OPM FERS/CSRS Disability Retirement: The Declination of Laughter

A Smiling USGS Employee

The Declination of Laughter

Does lack of laughter signify anything?  If a person was known to laugh a lot, then one day comes in with nary a chuckle, is it significant at all?  Is it the reverberation from the throat, or the eyes which reveal an underlying sadness, which tells the true tale of a person’s state of mind?  Can a person be in so much pain that he laughs out loud?  Why is it that there is such a thin and almost invisible line between laughter, insanity, and loss of control?

For the often contentious circumstances which surround and infiltrate the context and content of a Federal or Postal employee filing for Federal Disability Retirement benefits through the U.S. Office of Personnel Management, the question of the declination of laughter, whether by one’s Supervisor, the applicant who is filing for Federal Disability Retirement benefits, coworkers, or even family members away from the workplace, can be a telling factor on the spectrum and scale of who we are, what is being done, and what people are thinking.

In the end, life is a serious matter; medical conditions are no laughing matter; actions which impact the substantive future of individuals should be engaged with seriousness and consideration.  Ultimately, it is that dissonance between the mirthless eyes and the resonance of sound which is interpreted as laughter, which should concern everyone.

For the Federal or Postal Worker filing for Federal Disability Retirement benefits from the U.S. Office of Personnel Management, the time of laughter may not occur until well after the attainment of that goal; and even then, the daily problems of life must still be faced, including one’s ongoing medical conditions.  But, at least, the mirthless state of one’s workplace will have been left behind, and with it, the stresses of trying to figure out the intent and motivation behind that Supervisor’s laughter who, just the day before, metaphorically stabbed another coworker in the proverbial backside.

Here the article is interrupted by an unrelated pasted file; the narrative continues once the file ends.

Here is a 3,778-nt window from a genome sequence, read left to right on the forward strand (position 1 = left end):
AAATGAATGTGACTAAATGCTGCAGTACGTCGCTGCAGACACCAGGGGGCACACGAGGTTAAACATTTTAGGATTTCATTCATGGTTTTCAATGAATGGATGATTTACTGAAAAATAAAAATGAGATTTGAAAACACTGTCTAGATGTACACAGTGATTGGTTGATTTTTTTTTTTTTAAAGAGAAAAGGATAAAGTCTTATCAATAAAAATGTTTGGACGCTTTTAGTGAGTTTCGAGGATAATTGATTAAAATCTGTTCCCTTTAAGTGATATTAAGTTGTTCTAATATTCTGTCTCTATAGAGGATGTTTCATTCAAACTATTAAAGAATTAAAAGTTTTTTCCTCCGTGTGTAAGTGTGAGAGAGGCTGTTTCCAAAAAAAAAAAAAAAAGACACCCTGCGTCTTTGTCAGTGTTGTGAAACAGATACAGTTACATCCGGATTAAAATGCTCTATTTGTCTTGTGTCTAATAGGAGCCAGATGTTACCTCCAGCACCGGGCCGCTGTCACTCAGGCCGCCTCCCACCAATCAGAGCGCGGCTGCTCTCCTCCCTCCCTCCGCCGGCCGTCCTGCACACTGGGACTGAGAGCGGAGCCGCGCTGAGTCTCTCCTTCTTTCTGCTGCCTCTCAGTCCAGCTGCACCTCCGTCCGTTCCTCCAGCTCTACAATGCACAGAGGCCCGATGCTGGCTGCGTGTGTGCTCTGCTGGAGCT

Sincerely,

Robert R. McGill, Esquire

CSRS & FERS Medical Disability Retirement: Happy New Year

For many people, celebrating the “New Year” often encapsulates a parallel time of reflection, of resolutions for change and improvement, etc.  For Federal and Postal employees who are contemplating filing for Federal Disability Retirement benefits under FERS or CSRS, this is a good time to take a personal inventory of one’s future goals, assessing the viability of continuation in one’s position as a Federal or Postal employee, and seeking clarity for future plans and career goals. 

Federal Disability Retirement is simply an option to be considered, if one is finding that one’s medical conditions — whether physical, psychiatric, or a combination of both which exacerbate and feed onto each other — are impacting one or more of the essential elements of one’s positional duties.  Whether in a sedentary administrative, cognitive-intensive position, or mostly a physically demanding job, or even a combination of both, if a Federal or Postal employee is finding that continuation with the essential elements of one’s job is becoming an impossibility, then Federal Disability Retirement is certainly an option to be considered

Celebrating the “New Year” should always include taking an inventory for the future.  For Federal and Postal employees under either FERS or CSRS, considering the option of formulating, preparing, and filing a Federal Disability Retirement application should be part of that equation.

Sincerely,

Robert R. McGill, Esquire